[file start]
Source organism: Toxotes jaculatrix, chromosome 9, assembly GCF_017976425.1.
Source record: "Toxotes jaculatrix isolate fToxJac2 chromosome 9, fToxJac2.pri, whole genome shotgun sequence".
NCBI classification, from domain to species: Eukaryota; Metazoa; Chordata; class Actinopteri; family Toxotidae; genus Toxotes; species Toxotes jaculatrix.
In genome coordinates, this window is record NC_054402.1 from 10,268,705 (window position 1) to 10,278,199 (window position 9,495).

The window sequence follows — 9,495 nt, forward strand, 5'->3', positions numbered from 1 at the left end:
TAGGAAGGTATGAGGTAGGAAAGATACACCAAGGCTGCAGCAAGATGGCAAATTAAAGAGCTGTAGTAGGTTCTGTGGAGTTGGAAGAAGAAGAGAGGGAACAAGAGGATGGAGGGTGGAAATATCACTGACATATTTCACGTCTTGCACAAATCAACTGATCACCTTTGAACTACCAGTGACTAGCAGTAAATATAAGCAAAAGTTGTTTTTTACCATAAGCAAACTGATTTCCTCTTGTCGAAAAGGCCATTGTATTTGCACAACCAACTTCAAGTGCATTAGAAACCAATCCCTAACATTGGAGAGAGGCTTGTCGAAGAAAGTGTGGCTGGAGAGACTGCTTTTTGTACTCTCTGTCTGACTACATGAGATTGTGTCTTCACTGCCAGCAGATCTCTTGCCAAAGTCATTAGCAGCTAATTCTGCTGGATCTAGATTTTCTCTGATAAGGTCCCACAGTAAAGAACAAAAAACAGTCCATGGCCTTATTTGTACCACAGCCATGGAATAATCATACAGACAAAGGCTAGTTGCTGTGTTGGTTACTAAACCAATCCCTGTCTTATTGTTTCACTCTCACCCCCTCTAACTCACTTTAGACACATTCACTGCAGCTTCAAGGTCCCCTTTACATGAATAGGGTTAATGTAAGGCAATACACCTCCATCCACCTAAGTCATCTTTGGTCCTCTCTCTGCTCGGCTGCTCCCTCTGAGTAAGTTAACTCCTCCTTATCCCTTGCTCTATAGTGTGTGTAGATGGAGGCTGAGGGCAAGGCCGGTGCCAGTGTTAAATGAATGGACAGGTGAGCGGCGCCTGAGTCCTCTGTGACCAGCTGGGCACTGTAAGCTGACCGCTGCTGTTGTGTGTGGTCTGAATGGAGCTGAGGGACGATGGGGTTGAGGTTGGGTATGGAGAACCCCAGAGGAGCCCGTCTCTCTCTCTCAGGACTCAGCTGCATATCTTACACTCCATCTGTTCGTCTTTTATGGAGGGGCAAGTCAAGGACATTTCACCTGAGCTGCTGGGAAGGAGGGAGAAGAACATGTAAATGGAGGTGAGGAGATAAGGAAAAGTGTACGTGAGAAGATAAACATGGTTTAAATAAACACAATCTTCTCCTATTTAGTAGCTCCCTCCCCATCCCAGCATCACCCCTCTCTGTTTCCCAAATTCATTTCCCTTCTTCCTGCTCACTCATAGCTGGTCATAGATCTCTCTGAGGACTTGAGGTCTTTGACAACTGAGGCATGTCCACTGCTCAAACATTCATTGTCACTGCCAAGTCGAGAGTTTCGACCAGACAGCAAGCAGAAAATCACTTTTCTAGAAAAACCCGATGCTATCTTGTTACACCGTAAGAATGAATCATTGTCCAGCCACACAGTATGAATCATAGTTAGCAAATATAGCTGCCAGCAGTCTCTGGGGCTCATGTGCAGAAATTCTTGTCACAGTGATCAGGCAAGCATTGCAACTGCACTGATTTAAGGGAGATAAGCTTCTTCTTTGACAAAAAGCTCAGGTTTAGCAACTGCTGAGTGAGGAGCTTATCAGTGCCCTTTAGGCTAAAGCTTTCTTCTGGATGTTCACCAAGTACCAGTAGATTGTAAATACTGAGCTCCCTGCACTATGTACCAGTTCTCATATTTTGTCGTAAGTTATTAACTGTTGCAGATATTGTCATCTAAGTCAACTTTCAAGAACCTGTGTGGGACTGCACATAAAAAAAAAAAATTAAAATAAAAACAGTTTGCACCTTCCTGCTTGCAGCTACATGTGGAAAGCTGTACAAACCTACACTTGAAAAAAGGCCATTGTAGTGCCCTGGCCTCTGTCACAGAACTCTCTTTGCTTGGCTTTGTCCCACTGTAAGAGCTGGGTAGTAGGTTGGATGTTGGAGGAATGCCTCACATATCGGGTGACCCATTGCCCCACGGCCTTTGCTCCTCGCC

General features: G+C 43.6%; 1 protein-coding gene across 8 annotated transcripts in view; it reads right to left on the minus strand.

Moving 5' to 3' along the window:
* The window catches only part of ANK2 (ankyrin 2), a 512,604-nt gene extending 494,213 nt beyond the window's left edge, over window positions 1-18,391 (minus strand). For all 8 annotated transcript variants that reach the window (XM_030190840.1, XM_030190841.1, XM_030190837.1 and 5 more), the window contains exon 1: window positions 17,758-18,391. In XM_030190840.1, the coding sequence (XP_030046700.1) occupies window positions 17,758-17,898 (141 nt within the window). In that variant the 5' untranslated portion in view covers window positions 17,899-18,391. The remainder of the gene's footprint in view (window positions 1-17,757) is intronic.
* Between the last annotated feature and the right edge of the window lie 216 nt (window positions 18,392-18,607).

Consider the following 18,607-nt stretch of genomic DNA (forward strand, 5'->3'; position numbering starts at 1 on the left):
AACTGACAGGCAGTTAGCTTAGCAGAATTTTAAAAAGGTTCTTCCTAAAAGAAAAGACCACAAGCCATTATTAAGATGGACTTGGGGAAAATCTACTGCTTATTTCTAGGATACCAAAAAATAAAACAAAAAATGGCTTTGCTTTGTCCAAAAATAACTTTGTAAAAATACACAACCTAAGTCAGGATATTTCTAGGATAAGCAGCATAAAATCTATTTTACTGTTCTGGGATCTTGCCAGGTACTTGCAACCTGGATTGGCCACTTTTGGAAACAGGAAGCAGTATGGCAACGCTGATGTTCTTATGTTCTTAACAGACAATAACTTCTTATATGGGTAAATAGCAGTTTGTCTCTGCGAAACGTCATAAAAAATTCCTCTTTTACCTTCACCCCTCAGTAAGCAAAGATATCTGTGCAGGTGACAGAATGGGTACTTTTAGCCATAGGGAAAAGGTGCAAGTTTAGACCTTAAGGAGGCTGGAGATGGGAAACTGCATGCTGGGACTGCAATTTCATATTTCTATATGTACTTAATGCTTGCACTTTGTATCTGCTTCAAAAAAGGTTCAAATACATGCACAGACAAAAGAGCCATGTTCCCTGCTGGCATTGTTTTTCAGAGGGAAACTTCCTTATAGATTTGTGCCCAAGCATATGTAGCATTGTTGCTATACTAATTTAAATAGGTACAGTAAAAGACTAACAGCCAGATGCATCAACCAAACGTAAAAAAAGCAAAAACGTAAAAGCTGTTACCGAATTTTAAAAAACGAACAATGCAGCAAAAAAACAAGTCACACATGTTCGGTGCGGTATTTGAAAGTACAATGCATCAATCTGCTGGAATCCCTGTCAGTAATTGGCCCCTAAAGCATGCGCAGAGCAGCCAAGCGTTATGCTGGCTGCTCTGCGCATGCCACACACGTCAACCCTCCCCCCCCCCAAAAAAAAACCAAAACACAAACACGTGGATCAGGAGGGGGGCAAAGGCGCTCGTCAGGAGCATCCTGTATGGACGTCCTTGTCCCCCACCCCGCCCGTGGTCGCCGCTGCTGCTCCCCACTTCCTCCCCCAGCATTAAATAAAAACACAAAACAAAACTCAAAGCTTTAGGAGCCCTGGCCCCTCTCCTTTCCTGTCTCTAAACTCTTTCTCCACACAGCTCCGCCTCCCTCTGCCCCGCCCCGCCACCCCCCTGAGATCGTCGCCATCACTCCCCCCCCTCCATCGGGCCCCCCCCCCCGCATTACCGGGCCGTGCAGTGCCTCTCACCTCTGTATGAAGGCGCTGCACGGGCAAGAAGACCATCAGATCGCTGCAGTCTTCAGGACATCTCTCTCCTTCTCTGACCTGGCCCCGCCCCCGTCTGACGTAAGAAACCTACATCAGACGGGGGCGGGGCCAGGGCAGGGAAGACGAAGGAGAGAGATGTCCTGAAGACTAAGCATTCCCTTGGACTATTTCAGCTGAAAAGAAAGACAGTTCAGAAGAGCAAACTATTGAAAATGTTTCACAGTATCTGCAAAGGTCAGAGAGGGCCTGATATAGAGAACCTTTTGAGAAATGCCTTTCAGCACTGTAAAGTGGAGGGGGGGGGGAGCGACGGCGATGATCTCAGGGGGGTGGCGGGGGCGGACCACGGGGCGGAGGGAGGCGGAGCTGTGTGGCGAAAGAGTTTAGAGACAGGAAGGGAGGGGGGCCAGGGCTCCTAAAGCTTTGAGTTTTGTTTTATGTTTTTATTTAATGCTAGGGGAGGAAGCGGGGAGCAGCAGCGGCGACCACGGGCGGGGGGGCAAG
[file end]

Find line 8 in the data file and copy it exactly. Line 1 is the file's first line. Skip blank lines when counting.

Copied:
Moving 5' to 3' along the window: